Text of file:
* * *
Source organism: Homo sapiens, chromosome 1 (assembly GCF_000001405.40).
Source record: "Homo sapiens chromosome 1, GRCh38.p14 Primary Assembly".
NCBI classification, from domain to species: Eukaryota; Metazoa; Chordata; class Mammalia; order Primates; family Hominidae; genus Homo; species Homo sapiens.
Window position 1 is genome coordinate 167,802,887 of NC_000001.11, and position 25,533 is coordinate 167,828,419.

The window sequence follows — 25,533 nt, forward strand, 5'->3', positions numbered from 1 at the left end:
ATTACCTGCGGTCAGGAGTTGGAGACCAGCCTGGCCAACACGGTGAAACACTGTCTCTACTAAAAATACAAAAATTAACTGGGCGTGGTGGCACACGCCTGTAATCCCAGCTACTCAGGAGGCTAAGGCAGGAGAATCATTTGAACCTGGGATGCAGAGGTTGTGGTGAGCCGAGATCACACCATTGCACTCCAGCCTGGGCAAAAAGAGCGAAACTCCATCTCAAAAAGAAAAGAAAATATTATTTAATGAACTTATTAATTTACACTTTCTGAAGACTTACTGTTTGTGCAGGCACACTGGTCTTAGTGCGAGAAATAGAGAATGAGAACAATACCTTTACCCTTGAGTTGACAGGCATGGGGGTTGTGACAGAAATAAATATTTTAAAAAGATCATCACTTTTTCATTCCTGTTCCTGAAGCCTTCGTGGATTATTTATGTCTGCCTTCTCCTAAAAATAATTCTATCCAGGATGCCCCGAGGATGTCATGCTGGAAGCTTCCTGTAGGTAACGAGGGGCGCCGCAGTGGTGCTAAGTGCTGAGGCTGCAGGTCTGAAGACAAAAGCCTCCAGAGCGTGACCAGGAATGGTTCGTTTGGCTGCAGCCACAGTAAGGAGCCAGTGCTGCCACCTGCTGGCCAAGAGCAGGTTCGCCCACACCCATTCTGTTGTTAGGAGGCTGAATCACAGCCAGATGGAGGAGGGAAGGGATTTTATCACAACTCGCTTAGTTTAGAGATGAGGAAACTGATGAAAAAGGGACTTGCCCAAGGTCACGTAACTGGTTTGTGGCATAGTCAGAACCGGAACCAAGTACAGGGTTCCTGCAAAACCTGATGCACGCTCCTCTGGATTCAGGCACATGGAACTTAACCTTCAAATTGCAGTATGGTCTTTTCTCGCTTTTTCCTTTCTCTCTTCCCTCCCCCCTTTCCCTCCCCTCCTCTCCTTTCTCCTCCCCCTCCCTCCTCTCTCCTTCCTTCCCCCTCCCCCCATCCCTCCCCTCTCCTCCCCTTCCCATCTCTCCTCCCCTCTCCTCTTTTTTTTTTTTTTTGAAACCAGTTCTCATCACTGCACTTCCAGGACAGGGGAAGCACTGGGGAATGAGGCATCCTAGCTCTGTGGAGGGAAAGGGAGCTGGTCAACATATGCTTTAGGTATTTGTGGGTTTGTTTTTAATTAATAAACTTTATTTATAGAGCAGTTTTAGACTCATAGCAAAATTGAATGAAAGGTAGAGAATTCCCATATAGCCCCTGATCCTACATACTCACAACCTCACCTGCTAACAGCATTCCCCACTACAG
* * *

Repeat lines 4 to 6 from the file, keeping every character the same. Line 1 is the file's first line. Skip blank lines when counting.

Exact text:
Window position 1 is genome coordinate 167,802,887 of NC_000001.11, and position 25,533 is coordinate 167,828,419.

The window sequence follows — 25,533 nt, forward strand, 5'->3', positions numbered from 1 at the left end:
ATTACCTGCGGTCAGGAGTTGGAGACCAGCCTGGCCAACACGGTGAAACACTGTCTCTACTAAAAATACAAAAATTAACTGGGCGTGGTGGCACACGCCTGTAATCCCAGCTACTCAGGAGGCTAAGGCAGGAGAATCATTTGAACCTGGGATGCAGAGGTTGTGGTGAGCCGAGATCACACCATTGCACTCCAGCCTGGGCAAAAAGAGCGAAACTCCATCTCAAAAAGAAAAGAAAATATTATTTAATGAACTTATTAATTTACACTTTCTGAAGACTTACTGTTTGTGCAGGCACACTGGTCTTAGTGCGAGAAATAGAGAATGAGAACAATACCTTTACCCTTGAGTTGACAGGCATGGGGGTTGTGACAGAAATAAATATTTTAAAAAGATCATCACTTTTTCATTCCTGTTCCTGAAGCCTTCGTGGATTATTTATGTCTGCCTTCTCCTAAAAATAATTCTATCCAGGATGCCCCGAGGATGTCATGCTGGAAGCTTCCTGTAGGTAACGAGGGGCGCCGCAGTGGTGCTAAGTGCTGAGGCTGCAGGTCTGAAGACAAAAGCCTCCAGAGCGTGACCAGGAATGGTTCGTTTGGCTGCAGCCACAGTAAGGAGCCAGTGCTGCCACCTGCTGGCCAAGAGCAGGTTCGCCCACACCCATTCTGTTGTTAGGAGGCTGAATCACAGCCAGATGGAGGAGGGAAGGGATTTTATCACAACTCGCTTAGTTTAGAGATGAGGAAACTGATGAAAAAGGGACTTGCCCAAGGTCACGTAACTGGTTTGTGGCATAGTCAGAACCGGAACCAAGTACAGGGTTCCTGCAAAACCTGATGCACGCTCCTCTGGATTCAGGCACATGGAACTTAACCTTCAAATTGCAGTATGGTCTTTTCTCGCTTTTTCCTTTCTCTCTTCCCTCCCCCCTTTCCCTCCCCTCCTCTCCTTTCTCCTCCCCCTCCCTCCTCTCTCCTTCCTTCCCCCTCCCCCCATCCCTCCCCTCTCCTCCCCTTCCCATCTCTCCTCCCCTCTCCTCTTTTTTTTTTTTTTTGAAACCAGTTCTCATCACTGCACTTCCAGGACAGGGGAAGCACTGGGGAATGAGGCATCCTAGCTCTGTGGAGGGAAAGGGAGCTGGTCAACATATGCTTTAGGTATTTGTGGGTTTGTTTTTAATTAATAAACTTTATTTATAGAGCAGTTTTAGACTCATAGCAAAATTGAATGAAAGGTAGAGAATTCCCATATAGCCCCTGATCCTACATACTCACAACCTCACCTGCTAACAGCATTCCCCACTACAG